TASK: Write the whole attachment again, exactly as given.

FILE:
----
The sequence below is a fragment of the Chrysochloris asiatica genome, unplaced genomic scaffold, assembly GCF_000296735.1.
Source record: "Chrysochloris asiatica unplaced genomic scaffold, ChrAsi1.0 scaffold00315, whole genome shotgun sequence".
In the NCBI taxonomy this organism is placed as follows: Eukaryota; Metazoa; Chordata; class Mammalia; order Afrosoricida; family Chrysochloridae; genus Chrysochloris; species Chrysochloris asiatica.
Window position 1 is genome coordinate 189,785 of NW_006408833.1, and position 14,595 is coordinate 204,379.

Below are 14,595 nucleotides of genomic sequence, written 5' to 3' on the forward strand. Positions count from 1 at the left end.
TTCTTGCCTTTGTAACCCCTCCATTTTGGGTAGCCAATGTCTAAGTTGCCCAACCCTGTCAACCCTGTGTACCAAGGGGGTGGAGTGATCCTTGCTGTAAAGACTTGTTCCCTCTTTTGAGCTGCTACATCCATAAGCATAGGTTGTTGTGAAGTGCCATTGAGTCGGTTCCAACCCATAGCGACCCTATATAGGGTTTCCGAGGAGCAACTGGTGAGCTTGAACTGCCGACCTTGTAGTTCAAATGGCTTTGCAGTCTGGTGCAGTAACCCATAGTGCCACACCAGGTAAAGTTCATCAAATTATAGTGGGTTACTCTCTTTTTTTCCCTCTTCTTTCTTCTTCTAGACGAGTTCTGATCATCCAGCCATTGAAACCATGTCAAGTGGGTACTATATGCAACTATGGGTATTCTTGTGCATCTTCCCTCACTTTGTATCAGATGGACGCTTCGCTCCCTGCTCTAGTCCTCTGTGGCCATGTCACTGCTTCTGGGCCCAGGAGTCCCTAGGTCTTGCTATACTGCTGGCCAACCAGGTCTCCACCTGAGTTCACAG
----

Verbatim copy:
The sequence below is a fragment of the Chrysochloris asiatica genome, unplaced genomic scaffold, assembly GCF_000296735.1.
Source record: "Chrysochloris asiatica unplaced genomic scaffold, ChrAsi1.0 scaffold00315, whole genome shotgun sequence".
In the NCBI taxonomy this organism is placed as follows: Eukaryota; Metazoa; Chordata; class Mammalia; order Afrosoricida; family Chrysochloridae; genus Chrysochloris; species Chrysochloris asiatica.
Window position 1 is genome coordinate 189,785 of NW_006408833.1, and position 14,595 is coordinate 204,379.

Below are 14,595 nucleotides of genomic sequence, written 5' to 3' on the forward strand. Positions count from 1 at the left end.
TTCTTGCCTTTGTAACCCCTCCATTTTGGGTAGCCAATGTCTAAGTTGCCCAACCCTGTCAACCCTGTGTACCAAGGGGGTGGAGTGATCCTTGCTGTAAAGACTTGTTCCCTCTTTTGAGCTGCTACATCCATAAGCATAGGTTGTTGTGAAGTGCCATTGAGTCGGTTCCAACCCATAGCGACCCTATATAGGGTTTCCGAGGAGCAACTGGTGAGCTTGAACTGCCGACCTTGTAGTTCAAATGGCTTTGCAGTCTGGTGCAGTAACCCATAGTGCCACACCAGGTAAAGTTCATCAAATTATAGTGGGTTACTCTCTTTTTTTCCCTCTTCTTTCTTCTTCTAGACGAGTTCTGATCATCCAGCCATTGAAACCATGTCAAGTGGGTACTATATGCAACTATGGGTATTCTTGTGCATCTTCCCTCACTTTGTATCAGATGGACGCTTCGCTCCCTGCTCTAGTCCTCTGTGGCCATGTCACTGCTTCTGGGCCCAGGAGTCCCTAGGTCTTGCTATACTGCTGGCCAACCAGGTCTCCACCTGAGTTCACAG